A way to live with a nest might be to erect a platform above your speaker to keep the droppings from falling onto your porch. After nesting season is over, you can remove the board and wash your porch.

A way to deter the birds is to hang helium-filled shiny, silver, mylar balloons in the area. This usually scares the birds away.

Another possibility to discourage them would be to stretch a clean white plastic sheet over the speaker so there is no place for them to get a grip for nesting.

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Saturday, July 13, 2013

Photo Share: Marsh Wren

Photo by Simon Pierre Barrette
The Marsh Wren Cistothorus palustris lives and breeds all across Michigan from April to October in the large cattail and bulrush marshes. Not easy to spot, they are a reclusive bird that zip about in short bursts to hunt flying insects. If you are in a marsh, it is more likely that you will hear the wren's distinctive, gurgling, rattling trill.

Thank you for sharing your photo! If anyone else would like to share a photograph of nature send it to bloubird@gmail.com and I'll put it on the Friday Photo posts.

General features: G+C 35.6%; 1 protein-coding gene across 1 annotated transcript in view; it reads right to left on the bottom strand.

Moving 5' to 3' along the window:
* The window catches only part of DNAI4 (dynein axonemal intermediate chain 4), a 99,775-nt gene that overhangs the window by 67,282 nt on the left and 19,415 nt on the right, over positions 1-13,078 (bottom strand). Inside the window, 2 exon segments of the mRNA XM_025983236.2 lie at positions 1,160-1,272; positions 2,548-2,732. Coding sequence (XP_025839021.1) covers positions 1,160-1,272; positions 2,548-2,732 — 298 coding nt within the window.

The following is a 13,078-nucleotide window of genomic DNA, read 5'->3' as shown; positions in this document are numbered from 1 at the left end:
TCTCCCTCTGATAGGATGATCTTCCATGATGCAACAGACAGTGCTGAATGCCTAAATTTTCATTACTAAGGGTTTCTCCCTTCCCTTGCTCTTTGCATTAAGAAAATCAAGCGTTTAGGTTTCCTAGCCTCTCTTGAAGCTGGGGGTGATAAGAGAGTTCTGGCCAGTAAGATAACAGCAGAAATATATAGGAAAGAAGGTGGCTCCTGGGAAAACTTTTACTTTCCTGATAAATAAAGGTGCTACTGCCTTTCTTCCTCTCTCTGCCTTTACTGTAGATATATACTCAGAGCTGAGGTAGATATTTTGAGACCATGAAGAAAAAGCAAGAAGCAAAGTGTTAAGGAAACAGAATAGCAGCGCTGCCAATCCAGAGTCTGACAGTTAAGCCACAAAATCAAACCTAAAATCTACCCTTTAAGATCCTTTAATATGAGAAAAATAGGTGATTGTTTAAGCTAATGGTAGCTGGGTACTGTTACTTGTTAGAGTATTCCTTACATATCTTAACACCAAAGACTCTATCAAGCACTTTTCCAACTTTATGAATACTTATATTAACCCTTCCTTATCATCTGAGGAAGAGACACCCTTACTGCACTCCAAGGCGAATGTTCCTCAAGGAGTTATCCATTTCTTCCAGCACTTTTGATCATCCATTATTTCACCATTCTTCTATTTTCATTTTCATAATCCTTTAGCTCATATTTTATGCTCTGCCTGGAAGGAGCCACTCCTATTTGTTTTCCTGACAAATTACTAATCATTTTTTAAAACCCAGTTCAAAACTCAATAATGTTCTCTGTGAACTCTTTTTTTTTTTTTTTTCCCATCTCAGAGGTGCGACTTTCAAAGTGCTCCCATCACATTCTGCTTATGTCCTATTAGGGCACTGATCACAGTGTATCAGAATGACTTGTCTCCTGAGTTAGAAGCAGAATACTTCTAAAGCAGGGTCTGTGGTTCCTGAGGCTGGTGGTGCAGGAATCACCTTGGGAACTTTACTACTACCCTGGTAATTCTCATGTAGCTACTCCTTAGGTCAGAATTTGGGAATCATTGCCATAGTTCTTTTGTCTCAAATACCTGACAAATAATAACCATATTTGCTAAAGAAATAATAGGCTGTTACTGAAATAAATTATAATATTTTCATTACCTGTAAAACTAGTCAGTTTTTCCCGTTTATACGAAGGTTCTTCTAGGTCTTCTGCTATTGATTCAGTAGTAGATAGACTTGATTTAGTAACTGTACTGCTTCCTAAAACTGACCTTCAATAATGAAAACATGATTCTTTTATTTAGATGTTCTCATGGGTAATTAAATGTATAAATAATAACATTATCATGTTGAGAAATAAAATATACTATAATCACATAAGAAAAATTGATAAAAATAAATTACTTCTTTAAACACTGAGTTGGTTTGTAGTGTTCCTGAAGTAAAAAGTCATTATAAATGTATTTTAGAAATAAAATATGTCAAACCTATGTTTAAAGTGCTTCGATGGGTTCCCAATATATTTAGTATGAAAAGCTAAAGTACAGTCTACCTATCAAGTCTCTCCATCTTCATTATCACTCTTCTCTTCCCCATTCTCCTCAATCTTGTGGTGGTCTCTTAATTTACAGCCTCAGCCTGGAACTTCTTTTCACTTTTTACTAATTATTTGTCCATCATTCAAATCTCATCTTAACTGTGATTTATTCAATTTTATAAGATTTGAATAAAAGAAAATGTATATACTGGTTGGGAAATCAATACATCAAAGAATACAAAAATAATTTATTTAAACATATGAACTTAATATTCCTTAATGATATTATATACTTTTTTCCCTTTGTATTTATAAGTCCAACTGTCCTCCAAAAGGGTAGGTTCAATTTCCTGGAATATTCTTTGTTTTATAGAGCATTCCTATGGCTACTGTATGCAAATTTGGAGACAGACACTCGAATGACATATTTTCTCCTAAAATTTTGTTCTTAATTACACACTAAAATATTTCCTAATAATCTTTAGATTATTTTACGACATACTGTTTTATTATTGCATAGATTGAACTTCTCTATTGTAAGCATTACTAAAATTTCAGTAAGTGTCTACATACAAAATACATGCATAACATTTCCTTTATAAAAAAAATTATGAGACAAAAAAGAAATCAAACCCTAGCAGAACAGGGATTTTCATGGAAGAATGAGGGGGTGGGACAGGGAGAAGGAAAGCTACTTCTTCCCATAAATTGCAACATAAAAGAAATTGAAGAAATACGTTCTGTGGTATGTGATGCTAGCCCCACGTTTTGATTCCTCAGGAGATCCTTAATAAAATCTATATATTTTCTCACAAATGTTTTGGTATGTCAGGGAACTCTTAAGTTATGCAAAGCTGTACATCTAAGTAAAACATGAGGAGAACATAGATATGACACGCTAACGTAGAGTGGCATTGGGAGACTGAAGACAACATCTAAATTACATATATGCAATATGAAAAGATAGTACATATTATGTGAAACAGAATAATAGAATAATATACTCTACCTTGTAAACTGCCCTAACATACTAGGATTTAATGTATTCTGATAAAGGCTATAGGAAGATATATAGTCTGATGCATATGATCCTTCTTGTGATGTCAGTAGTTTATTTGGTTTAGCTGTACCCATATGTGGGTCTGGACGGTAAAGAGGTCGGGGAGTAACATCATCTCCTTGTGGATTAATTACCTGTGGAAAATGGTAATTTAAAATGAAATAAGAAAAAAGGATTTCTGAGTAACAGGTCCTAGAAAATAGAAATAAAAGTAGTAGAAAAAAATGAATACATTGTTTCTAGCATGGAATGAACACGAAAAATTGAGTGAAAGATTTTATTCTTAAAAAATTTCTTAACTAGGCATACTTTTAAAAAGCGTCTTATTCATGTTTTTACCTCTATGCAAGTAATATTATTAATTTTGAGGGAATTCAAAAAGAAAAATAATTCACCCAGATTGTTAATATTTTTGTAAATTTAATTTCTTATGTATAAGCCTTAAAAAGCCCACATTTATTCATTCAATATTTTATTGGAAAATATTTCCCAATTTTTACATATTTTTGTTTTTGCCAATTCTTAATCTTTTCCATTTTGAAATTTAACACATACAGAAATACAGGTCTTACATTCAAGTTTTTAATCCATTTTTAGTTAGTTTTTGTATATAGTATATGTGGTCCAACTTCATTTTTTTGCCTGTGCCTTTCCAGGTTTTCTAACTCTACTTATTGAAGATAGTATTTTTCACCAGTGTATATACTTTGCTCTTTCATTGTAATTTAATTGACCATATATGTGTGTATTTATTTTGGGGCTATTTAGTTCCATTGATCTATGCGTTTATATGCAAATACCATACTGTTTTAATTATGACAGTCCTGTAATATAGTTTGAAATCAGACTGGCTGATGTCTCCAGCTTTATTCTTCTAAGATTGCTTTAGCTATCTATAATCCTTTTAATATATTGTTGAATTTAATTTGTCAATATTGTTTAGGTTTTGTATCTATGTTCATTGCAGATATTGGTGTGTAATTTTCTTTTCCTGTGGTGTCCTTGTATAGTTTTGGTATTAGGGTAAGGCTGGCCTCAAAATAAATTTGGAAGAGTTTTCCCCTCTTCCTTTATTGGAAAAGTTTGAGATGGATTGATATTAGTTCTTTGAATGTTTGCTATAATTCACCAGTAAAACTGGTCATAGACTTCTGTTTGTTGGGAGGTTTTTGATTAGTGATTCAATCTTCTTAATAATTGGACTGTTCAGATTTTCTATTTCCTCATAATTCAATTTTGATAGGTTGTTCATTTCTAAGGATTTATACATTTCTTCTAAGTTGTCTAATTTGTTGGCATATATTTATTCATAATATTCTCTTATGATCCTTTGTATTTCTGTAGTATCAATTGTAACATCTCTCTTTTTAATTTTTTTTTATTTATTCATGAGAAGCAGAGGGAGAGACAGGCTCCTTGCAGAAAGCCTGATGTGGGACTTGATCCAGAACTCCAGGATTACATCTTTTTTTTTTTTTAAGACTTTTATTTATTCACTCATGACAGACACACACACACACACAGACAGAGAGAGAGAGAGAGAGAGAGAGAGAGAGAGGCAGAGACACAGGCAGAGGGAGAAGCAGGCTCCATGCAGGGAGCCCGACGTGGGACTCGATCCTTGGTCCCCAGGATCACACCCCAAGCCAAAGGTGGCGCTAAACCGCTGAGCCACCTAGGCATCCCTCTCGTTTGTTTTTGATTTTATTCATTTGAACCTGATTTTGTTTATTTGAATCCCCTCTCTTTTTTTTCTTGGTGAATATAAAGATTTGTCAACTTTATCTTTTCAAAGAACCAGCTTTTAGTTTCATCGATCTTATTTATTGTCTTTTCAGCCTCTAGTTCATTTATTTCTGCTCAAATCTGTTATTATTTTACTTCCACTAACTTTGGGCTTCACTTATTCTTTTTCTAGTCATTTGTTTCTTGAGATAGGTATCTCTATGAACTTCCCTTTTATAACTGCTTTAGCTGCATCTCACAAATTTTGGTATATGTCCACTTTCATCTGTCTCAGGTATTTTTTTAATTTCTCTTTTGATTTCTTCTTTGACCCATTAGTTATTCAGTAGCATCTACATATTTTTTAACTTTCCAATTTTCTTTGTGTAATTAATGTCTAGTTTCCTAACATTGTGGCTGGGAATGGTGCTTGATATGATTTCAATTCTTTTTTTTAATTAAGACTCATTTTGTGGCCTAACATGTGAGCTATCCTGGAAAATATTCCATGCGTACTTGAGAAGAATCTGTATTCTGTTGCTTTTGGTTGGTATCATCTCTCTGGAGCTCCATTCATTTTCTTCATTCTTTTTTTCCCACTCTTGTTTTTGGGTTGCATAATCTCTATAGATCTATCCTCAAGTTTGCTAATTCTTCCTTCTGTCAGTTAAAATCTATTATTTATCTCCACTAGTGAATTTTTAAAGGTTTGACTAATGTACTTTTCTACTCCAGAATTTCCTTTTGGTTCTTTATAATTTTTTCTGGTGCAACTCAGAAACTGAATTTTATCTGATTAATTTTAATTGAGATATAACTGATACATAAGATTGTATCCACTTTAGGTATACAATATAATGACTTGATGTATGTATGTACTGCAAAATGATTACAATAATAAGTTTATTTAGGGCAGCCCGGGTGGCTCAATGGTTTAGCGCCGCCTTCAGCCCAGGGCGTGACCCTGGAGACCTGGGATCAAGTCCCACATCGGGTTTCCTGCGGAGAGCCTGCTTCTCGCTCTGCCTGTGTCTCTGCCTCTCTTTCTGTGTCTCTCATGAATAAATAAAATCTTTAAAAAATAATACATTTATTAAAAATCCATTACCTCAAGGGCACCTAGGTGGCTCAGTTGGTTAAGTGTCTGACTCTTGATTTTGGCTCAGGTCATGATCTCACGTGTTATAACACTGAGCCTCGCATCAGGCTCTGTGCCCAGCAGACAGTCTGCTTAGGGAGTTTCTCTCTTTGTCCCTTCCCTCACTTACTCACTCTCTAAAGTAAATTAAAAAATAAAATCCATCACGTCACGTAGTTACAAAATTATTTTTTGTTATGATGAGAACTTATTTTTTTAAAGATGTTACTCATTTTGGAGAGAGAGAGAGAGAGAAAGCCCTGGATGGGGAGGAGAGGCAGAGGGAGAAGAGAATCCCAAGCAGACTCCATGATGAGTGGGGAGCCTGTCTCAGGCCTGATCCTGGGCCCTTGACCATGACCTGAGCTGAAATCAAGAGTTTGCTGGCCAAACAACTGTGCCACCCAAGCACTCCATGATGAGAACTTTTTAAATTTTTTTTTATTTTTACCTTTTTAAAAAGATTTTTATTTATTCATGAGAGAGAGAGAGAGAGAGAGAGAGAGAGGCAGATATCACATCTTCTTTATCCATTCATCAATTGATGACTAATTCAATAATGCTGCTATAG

Friday, July 12, 2013

Water for birds is important during the dog days of summer

It’s Time to Provide Water

During the hot and often dry conditions that make up the “dog days of summer," you will be doing yourself and your birds a big favor by providing them with a reliable source of water.

Water is very important to birds. Whether they are feeder visitors or not, birds need water. Offering a dependable source of water is probably the simplest and most important step you can take to greatly increase the variety of birds in your yard.

It can also significantly increase your enjoyment of your birds by allowing you to watch their often comical antics as they drink, bathe and preen.

However, as entertaining as it is for us, water (or the lack thereof) can be deadly serious for birds. Birds must be ready to fly at all times, and bathing is a critical part of feather maintenance and staying in top-flight condition.

Water is also vitally important when it's extremely hot and a bird’s ability to regulate its body temperature can become stressed. Birds do not sweat and must remove excess body heat through their respiratory system. So when temperatures rise, a bird's respiration rate increases, sometimes to the point that it can be seen panting like a dog. This activity dehydrates birds and increases their need for a reliable source of water to replace lost fluids.

So, while the addition of a bird bath, fountain or mister to your yard can supply hours of enjoyable bird watching entertainment for you, it may also be providing a lifesaving necessity.

Related Articles:
-  What are the Dog Days of Summer? http://goo.gl/3b0nf
- Why do birds poop in the bird bath? http://bit.ly/whKqHg